The lecturers were not shy in their details, posting gruesome crime and death scene photographs as well as photos from an active dig at a Potter’s Field. There were autopsy reports, there were skeletons, and there was blood. I hold the proud distinction of being one of the few females to not barf during the 3-hour/week lecture.

I was often on the edge of my seat as the lecturers spoke.

I felt this same level of interest and intrigue as I started the book, Silent Witnesses.

I’ll Be Gone In The Dark was a tough title to follow, but this book provided insight into the role science plays in identifying killers. It made strong connections to the how of the lab work briefly discussed in IBGITD, backed by the historical evidence and chronology that turned forensic science into what it is today.

'Silent Witness' is a British TV crime drama, and also written by McCrery.

Overall, while this book was informative, I struggled to remain engaged. Though I'd set aside time to read (it's become my preferred "wind down" activity before bed, replacing my previous "wine down" time), long stretches would pass before I'd pick up this book again. In fact, I was inspired and reread IBGITD after authorities caught the serial killer.

Final verdict: I wish I had this title for supplemental reading when I was enrolled in the "Dead Men Do Tell Tales" course. It was a good book read at a bad time I suppose ...

This post contains Amazon affiliate links. If you purchase a book through the link, I will receive a small percentage of commission. You are under no obligation to use these links, but if you do, I will use the money to reinvest in more books.

The Legends and Stories of the Whaley House

Travel Channel’s ‘Most Haunted’ named The Whaley House the #1 Most Haunted House in the United States.

My photo tour of the Whaley House (posted here) is one of my most popular posts to date. 
It’s prompted some interesting correspondence I’ve had with readers.
One comment I’ve received via email has really stuck with me:

“Weren’t you scared? The Whaley House is said to be extremely haunted, and you were completely alone!”

I was very honest in my reply: walking through the home felt as though I was walking through my grandparents’ house. The dining room was much darker than the rest of the house (a windowless, central room) which made me a little uneasy, but I was never scared.

I would later learn seances were once conducted in that very room.

Furthermore, I was curious to learn why the home had such a reputation, and who was responsible for it.

I began by re-examining the home’s timeline, which I had summarized in my initial post.

But this time, I dove between the lines.


Opening as a museum in 1960, the Whaley House was destined to be haunted before the home was even built. The land the house is on was once the site of a public gallows.

Yankee Jim Robinson was hanged there for grand larceny.

And Thomas Whaley couldn’t care less about this connection and he purchased the land in 1855 for his family home.

Thomas, his wife Anna, and their 3 children moved in in 1857.

Then, a fire raged from within and it destroyed the general store Whaley ran from inside the home. The family relocated to San Francisco for a period of time, returning to the home in 1868.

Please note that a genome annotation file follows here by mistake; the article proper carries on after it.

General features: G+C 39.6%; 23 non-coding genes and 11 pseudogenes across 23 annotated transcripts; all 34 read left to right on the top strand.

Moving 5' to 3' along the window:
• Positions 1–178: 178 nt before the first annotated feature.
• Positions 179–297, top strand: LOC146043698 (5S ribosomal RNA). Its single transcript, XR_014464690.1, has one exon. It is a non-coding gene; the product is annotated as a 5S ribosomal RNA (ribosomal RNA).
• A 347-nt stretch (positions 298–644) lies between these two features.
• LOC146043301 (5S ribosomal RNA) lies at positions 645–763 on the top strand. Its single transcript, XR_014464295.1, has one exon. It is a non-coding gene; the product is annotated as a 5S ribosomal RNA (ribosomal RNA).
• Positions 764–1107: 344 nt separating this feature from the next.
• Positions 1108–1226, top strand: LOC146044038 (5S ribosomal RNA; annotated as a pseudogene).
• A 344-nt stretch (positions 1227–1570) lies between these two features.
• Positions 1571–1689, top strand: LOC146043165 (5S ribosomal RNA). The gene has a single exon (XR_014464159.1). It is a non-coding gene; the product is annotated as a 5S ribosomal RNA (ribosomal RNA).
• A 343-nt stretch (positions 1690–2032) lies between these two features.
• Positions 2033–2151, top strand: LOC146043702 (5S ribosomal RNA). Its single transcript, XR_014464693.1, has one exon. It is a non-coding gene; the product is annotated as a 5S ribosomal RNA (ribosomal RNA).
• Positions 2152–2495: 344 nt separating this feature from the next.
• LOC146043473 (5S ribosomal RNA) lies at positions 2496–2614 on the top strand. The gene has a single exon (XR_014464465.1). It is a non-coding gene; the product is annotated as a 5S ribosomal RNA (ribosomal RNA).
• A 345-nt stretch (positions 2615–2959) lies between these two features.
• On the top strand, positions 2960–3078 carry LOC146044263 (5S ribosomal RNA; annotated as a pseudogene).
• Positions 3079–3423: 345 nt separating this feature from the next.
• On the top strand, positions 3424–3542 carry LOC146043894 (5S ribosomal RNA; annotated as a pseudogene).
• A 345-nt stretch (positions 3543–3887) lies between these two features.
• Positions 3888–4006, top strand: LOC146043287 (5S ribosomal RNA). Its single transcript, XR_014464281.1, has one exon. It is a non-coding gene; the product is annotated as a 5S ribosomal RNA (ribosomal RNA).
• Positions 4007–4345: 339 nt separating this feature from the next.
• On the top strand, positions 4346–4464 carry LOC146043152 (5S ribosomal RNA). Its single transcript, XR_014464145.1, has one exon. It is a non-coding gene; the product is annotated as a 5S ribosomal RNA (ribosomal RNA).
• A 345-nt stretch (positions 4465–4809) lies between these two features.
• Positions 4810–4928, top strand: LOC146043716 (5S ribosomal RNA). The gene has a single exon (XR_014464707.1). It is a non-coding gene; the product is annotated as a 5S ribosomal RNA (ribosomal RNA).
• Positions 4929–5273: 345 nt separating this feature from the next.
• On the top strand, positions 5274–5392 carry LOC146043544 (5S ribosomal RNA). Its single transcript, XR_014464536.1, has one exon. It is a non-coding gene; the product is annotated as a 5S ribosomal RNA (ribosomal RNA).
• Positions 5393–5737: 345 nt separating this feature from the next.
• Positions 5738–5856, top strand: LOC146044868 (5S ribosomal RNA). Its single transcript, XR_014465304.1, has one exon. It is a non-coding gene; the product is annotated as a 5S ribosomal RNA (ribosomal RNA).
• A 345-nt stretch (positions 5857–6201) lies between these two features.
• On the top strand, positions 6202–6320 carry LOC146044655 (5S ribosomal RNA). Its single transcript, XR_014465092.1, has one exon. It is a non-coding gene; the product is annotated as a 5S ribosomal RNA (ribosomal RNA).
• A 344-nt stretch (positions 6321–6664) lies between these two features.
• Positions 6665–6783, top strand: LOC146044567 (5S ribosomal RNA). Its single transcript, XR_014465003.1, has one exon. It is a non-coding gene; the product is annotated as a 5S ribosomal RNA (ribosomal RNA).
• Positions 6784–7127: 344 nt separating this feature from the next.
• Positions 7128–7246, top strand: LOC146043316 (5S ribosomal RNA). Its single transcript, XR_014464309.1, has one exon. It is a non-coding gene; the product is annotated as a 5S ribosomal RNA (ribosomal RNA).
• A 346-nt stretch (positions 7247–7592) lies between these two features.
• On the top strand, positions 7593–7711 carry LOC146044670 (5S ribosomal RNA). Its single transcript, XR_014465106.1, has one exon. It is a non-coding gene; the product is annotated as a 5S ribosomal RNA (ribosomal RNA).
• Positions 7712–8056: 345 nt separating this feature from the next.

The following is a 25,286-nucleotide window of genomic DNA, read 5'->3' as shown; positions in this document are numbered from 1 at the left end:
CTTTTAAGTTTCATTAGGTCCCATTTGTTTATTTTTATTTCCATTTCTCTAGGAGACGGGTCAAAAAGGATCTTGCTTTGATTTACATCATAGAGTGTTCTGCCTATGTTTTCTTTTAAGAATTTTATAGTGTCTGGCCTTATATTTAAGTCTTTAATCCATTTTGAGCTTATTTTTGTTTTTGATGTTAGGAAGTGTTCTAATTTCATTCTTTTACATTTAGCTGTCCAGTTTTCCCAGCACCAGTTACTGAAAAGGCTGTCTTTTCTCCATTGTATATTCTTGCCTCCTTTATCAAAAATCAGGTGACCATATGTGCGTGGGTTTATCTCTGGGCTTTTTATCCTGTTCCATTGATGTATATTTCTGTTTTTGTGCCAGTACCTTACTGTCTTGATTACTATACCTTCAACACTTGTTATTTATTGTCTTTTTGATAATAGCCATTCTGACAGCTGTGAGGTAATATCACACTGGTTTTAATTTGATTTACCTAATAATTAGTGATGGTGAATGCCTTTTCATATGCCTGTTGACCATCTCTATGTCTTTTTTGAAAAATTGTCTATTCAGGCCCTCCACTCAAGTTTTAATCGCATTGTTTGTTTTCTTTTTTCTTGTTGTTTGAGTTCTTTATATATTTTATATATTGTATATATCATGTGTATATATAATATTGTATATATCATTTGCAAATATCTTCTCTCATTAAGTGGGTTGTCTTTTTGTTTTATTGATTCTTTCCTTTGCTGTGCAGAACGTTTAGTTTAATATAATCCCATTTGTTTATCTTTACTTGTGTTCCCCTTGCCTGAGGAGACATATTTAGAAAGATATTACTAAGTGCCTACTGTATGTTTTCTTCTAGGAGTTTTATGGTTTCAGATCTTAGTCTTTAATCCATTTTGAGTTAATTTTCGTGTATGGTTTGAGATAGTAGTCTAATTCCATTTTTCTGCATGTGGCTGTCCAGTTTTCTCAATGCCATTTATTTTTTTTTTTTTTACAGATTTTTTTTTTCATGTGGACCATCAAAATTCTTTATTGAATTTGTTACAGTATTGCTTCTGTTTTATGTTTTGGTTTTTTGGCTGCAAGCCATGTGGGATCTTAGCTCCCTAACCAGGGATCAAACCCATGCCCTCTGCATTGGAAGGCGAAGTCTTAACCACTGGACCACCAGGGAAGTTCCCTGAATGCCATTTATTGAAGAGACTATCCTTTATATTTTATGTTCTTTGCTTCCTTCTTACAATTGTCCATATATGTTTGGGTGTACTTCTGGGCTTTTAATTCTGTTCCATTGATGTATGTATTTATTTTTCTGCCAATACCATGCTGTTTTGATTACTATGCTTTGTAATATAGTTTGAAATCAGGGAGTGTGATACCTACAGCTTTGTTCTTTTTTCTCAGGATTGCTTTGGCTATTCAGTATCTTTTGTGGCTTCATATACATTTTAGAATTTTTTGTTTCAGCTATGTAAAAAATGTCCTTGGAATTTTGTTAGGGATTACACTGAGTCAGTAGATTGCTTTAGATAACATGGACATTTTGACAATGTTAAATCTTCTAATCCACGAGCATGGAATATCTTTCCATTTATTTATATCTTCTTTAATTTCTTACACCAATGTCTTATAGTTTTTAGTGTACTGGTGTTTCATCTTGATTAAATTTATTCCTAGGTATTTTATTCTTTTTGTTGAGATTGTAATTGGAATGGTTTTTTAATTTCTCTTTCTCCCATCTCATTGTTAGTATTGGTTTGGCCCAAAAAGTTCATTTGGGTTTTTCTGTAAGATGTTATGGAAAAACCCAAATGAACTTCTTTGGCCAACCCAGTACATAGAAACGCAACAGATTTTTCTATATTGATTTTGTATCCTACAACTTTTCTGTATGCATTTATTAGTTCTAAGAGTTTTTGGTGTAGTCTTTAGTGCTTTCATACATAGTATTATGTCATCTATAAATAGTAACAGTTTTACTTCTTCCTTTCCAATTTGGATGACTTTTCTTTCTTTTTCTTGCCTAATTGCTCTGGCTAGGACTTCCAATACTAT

(The courthouse) 

 (The general store)

(The theater)

In addition to the general store, the home was also the site of the city courthouse, the city’s first theater troupe, and more.

In 1870, merchants moved out of Old Town and into New Town.

Armed men held Anna at gunpoint as courthouse records were seized in 1871.

  •       Not long after the family initially moved in, their youngest son Thomas, Jr., died of scarlet fever in the house at age 18 months.
  •       In 1885, daughter Violet shot herself in the chest following her failed marriage. She succumbed to her injuries and died.
  •       Many descendants lived and died in the house including Thomas, Anna and four of their 5 children.

It was during the home’s numerous periods of restoration that strange sights, sounds occurrences and aromas were documented.

Most notorious is the sighting of Yankee Jim. It’s said his ghost makes eerie noises, loud footsteps and leaves disembodied footprints. The family was continually fearful.

Baby Thomas is also said to have stayed behind. People can hear “tiny” footsteps, and the sounds of him crying or giggling.

(The second floor landing, where the family slept and many of the documented sightings occur.)

Violet’s presence is felt on the second floor, where she spent most of her time after her divorce but before her suicide. It’s said the feel quite cold in these areas.

Thomas Whaley, Anna and others are felt within the house, on the staircases and around the property. Thomas especially, is noted to be seen at the top of his stairs, dressed in his frock, coat and top hat.

Visitors can smell Anna’s perfume.

Mists are seen.

Lights turn on and off.

(The music room, and the lamp's crystals that allegedly swing on their own.)

Crystals in the music room’s lamp swing without prompt.

No one has lived in the house since 1953, but yet, it seems the house remained inhabited.


Whether you believe in ghosts and spirits or not, touring the Whaley House can pique the interest of anyone. The home is historic, and the beautiful restorations alone are worthy of a look. If you go, will you let me know if you experience anything?